Tuesday, December 19, 2006
It is in the nature of animals, human and otherwise, to divide ourselves into groups as we try to stay safe, find comfort zones, and understand life. Our human groupings tend to have a variety of reasons for existing. Menses types want everybody to know how smart they are. Beauty contests label the fairest of them all. Religions divide people into saved and unsaved. Sometimes human divisions are on the basis of birth and can't be changed no matter how someone tries. Sometimes they are a series of choices made to belong to what seems to be the 'right' group.
A long while ago, I looked at such groupings and didn't see it as working for me. I saw that there were similarities between people that went beyond the usual labels. I simplified my division-- Caretakers and Destroyers.
Sometimes, in the beginning, it can be hard to discern where someone fits, but eventually it becomes obvious. Very few people would want to see themselves nor do they want you to see them as destroyers. Most justify their actions-- no matter what they do, they claim it's the right thing. Even less want to think their acceptance of certain things might make them destroyers not by their direct action but by their acceptance of destruction as the price they must pay for their personal security or prosperity.
The Constant Gardner is, in its essence, a film about caretakers and destroyers. Based on the book by John LeCarre, it is the story of a man who wants to live a peaceful life but is pulled into an alternate universe. It is one he might have suspected existed but preferred not to acknowledge.
The film illustrates well how all the destroyers are not firing guns. Some do it through choices they make that lead others to die and they don't care because all that really matters is their own benefit. In The Constant Gardner, the bad guys are on the ground, terrorizing, shooting, enslaving, starving others, but they are also in government offices, in corporate boardrooms where they make decisions to test drugs on unsuspecting Africans as well as give them free medicines that are out of date and sometimes of no use-- except for their own tax write-off. (Read, Pharmaceuticals and Africa, in case the idea of such things actually happening is beyond your imagination.)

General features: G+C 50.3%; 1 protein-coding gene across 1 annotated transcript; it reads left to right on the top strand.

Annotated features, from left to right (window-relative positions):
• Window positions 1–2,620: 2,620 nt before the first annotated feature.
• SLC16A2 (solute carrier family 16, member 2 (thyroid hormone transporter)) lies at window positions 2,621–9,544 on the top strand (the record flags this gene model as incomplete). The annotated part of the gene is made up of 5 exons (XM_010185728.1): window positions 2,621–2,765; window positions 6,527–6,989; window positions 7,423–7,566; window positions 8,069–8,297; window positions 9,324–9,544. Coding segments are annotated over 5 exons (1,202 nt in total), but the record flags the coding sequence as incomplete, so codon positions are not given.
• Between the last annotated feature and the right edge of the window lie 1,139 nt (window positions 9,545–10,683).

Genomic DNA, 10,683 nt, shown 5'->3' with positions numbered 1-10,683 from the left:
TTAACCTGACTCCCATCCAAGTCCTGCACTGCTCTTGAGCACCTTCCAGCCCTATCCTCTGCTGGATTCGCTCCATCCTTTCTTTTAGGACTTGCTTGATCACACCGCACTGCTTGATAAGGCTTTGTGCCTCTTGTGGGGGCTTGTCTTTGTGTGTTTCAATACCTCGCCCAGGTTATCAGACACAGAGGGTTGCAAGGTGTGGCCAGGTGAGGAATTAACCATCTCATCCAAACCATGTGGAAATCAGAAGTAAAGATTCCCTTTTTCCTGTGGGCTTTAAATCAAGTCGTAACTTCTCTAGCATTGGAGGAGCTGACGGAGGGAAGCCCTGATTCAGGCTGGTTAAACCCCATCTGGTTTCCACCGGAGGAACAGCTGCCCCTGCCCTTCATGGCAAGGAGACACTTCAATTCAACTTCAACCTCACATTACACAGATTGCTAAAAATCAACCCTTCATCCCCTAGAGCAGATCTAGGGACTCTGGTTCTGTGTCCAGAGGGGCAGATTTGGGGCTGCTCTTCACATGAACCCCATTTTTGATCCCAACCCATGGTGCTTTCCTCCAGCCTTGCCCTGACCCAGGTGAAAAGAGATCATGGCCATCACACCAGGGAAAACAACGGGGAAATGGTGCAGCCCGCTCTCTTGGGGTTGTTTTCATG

Most of us don't know enough about what is going on in the world. We cling to our secure zone and try to tell ourselves the evil being done is not our responsibility. But when we don't do whatever we can to stop such atrocities, are we being silent partners to the destroyers?
Kind of going along with this, the most recent Tony Hillerman mystery, The Shape Shifter, has a character who also divides people, but he does according to prey or predator. That fits fine with my definitions and extends the meaning of caretaker. Caretakers don't have to be weak or prey. They can fight for what is right. Just as destroyers don't have to be strong. Sometimes to be a caretaker requires making the hard choices; but in the end, caretakers work to build life, make it stronger. They are the ones who solve problems, who create worlds that last. Destroyers destroy or enable destruction.
Where all this matters most is when it comes time to vote, but it can be about where we donate and what we purchase, the friends we make or choose not to make. Being aware has always been important but maybe never more so than today.
Years ago, we had a beautiful example of a caretaker personality here on the farm. It was an Appaloosa horse named Kitty Dawn. When lamb or calf would be born, if the mother was not right there to take care of it, Kitty would forcefully guard that baby from all that might endanger it. She would stay by it until we saw the situation and took over. It wasn't part of her herd-- except in the broadest sense of the word. Too bad more of us don't see our herd in the broadest sense of the word.